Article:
Tagged with " Vancouver Island"
Apr 14, 2010 -

The White Heather Tea Room

Mrs. H wanted to round out the Butchart Garden excursion with an introduction to a traditional English high tea. Neil Z commented last night that he had an amazing high tea experience at the White Heather Tea Room. A quick check of other reviews convinced me to try it out. We ordered the ‘Big Muckle Giant Tea’ and were not disappointed!

I didn’t think to bring in my camera, so here is an idea of what our spread looked like, on three plates set on a tiered stand:

we didn’t have that huge plate of shortbread in the foreground πŸ™‚

They have a large selection of teas, including Balmoral, their version of the Earl Grey and jasmine tea I discovered in Edmonton. Yuuuuum.

The homemade fare is worth describing in detail. Let’s see if I can remember it all. πŸ™‚

Tier One (the bottom plate):

-scone (cranberry or apricot ginger) with Devonshire (sweet whipped) cream, raspberry preserves, and/or lemon curd;

-mini quiche with sundried tomatoes;

-a bite-sized cheese thing with roasted red peppers (yuuuuuuum);

-fruit slices (apple and orange).

Tier two (middle plate):

-a mini savory scone with the most amazing smoky sweet salmon I have ever had;

-rolled sandwiches (egg (which I didn’t eat); ham with relish; and cucumber with cream cheese on marbelized rye (yuuuuuuum)).

Tier three (top plate):

Dessert!

-an incredible cranberry brownie (that had a distinct coffee aftertaste);

-lemony blueberry pound cake with icing;

-a cheesy cracker thing with a bit of apple on top (one of my favourite things today);

-delicious crispy and buttery shortbread (I’ll admit to dipping it in Devonshire cream mixed with raspberry preserves!);

-a little tart filled with lemon curd and topped with Devonshire cream.

I wound up taking most of Mrs. H’s desserts home and will enjoy them with regular tea before bed. πŸ™‚

It didn’t seem like much food until we started on it. The portions were small, but there were a lot of them.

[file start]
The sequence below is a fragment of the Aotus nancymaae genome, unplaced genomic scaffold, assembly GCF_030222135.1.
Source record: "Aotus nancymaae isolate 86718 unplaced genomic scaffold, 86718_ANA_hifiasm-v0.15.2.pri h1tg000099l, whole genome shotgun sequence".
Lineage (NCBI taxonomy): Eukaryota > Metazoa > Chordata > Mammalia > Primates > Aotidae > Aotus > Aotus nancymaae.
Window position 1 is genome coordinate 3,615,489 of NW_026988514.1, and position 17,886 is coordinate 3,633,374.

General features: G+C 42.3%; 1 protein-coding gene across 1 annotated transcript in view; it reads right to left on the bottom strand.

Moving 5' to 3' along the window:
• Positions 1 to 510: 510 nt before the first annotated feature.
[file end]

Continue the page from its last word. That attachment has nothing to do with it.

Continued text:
High tea at the White Heather Tea Room is definitely an experience I will never forget. Thank you for the recommendation, Neil!

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Apr 14, 2010 -

Butchart Gardens

Butchart Gardens is probably the best known Victoria attraction. They were planted in the early 20th century in what used to be a limestone quarry. While this sounded ‘nice’, I knew it would not be my best use of nearly $30, so I was going to skip it, but Mrs. H insisted on taking me there.

We had a wonderful time and I greatly enjoyed myself, more than I would have had I gone on my own since Mrs. H was able to tellΒ  the names of a lot of the flowers.

My favourite gardens were the Japanese and the Sunken and my least favourite was the Italian. I like Japanese gardens because they feel very natural for all their formality, with soft ground covers, ponds with bridges, and rocky paths. The Sunken Garden was a formidable feat of horticulture; transforming the lunar landscape of a limestone query into a Technicolour world straight out of a fantasy. I don’t like Italian gardens because they are too stiff and formal, very hard with stone underfoot and statues all around.

These are the best pictures I took:

Visiting Butchart Gardens was a pleasant way to wile away a few hours, but it still feels way overpriced to me, impressed as I was by the way the old quarry was completely transformed.

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Apr 13, 2010 -

First Impressions of Victoria

Victoria has thus far presented herself as the graceful fair lady I expected her to be.

Of all the major Canadian cities, only Victoria ever stood out as a possible forever home city for me, if only for its climate. I have wanted to walk her streets for a long, long time. I have now visited the capital city of all the provinces and territories I have visited and only have Yellowknife, St. John’s, and Iqaluit left.

Mrs. H and I pulled into town mid-afternoon and she directed me to her favourite hotel, a Traveler’s Inn located in a convenient location. I quickly left her to take a nap while I set off on foot to scope out downtown, about fifteen minutes away.

I was surprised by how many people were out and about and I found the crushing crowds a bit shocking. I haven’t been surrounded by so many people since the last time I was in downtown Vancouver, almost a year ago! It was exhilarating, with all these different types of people from all social classes hurrying about and the most amazing smells spilling out of the restaurants. I was a tad overwhelmed, but it was pleasant because Victoria isn’t that big. I wouldn’t have done so well in a truly populous metropolis!

I bought an ice cream cone and enjoyed it as I scoped out the major landmarks I hope to visit in the next few days. I will be doing a lot of exploring on my own, but Mrs. H will also be showing me ‘her’ Victoria.

Some parts of downtown felt very old, like what I imagine streets in the 17th and 18th century might have been like. Other parts felt very modern. The city has a nice skyline where the diverse architectural styles complement each other. I look forward to exploring!

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